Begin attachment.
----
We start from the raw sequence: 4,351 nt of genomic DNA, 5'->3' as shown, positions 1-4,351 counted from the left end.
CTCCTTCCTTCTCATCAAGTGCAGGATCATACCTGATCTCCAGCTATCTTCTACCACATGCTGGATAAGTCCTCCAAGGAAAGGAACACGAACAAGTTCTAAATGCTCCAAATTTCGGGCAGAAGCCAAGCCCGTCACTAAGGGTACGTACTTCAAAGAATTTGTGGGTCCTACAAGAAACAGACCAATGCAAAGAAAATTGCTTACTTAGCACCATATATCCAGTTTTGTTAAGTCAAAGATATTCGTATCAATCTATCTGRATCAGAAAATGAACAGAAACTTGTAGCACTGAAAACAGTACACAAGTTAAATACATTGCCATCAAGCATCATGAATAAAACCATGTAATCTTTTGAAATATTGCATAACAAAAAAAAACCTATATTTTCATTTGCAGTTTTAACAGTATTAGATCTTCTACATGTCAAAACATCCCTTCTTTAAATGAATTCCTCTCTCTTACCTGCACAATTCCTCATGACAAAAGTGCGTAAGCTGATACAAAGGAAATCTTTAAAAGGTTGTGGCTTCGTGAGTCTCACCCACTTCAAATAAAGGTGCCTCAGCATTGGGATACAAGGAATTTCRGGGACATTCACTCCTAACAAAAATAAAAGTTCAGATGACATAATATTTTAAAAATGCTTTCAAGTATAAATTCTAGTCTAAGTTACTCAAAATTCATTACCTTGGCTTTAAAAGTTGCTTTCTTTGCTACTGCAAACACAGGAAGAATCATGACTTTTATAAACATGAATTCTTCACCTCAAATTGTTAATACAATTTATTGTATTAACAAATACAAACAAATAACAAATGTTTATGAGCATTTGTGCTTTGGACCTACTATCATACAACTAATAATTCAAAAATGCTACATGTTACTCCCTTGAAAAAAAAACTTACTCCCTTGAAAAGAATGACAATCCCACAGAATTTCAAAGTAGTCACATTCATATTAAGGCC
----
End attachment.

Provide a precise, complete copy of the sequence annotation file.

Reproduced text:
We start from the raw sequence: 4,351 nt of genomic DNA, 5'->3' as shown, positions 1-4,351 counted from the left end.
CTCCTTCCTTCTCATCAAGTGCAGGATCATACCTGATCTCCAGCTATCTTCTACCACATGCTGGATAAGTCCTCCAAGGAAAGGAACACGAACAAGTTCTAAATGCTCCAAATTTCGGGCAGAAGCCAAGCCCGTCACTAAGGGTACGTACTTCAAAGAATTTGTGGGTCCTACAAGAAACAGACCAATGCAAAGAAAATTGCTTACTTAGCACCATATATCCAGTTTTGTTAAGTCAAAGATATTCGTATCAATCTATCTGRATCAGAAAATGAACAGAAACTTGTAGCACTGAAAACAGTACACAAGTTAAATACATTGCCATCAAGCATCATGAATAAAACCATGTAATCTTTTGAAATATTGCATAACAAAAAAAAACCTATATTTTCATTTGCAGTTTTAACAGTATTAGATCTTCTACATGTCAAAACATCCCTTCTTTAAATGAATTCCTCTCTCTTACCTGCACAATTCCTCATGACAAAAGTGCGTAAGCTGATACAAAGGAAATCTTTAAAAGGTTGTGGCTTCGTGAGTCTCACCCACTTCAAATAAAGGTGCCTCAGCATTGGGATACAAGGAATTTCRGGGACATTCACTCCTAACAAAAATAAAAGTTCAGATGACATAATATTTTAAAAATGCTTTCAAGTATAAATTCTAGTCTAAGTTACTCAAAATTCATTACCTTGGCTTTAAAAGTTGCTTTCTTTGCTACTGCAAACACAGGAAGAATCATGACTTTTATAAACATGAATTCTTCACCTCAAATTGTTAATACAATTTATTGTATTAACAAATACAAACAAATAACAAATGTTTATGAGCATTTGTGCTTTGGACCTACTATCATACAACTAATAATTCAAAAATGCTACATGTTACTCCCTTGAAAAAAAAACTTACTCCCTTGAAAAGAATGACAATCCCACAGAATTTCAAAGTAGTCACATTCATATTAAGGCC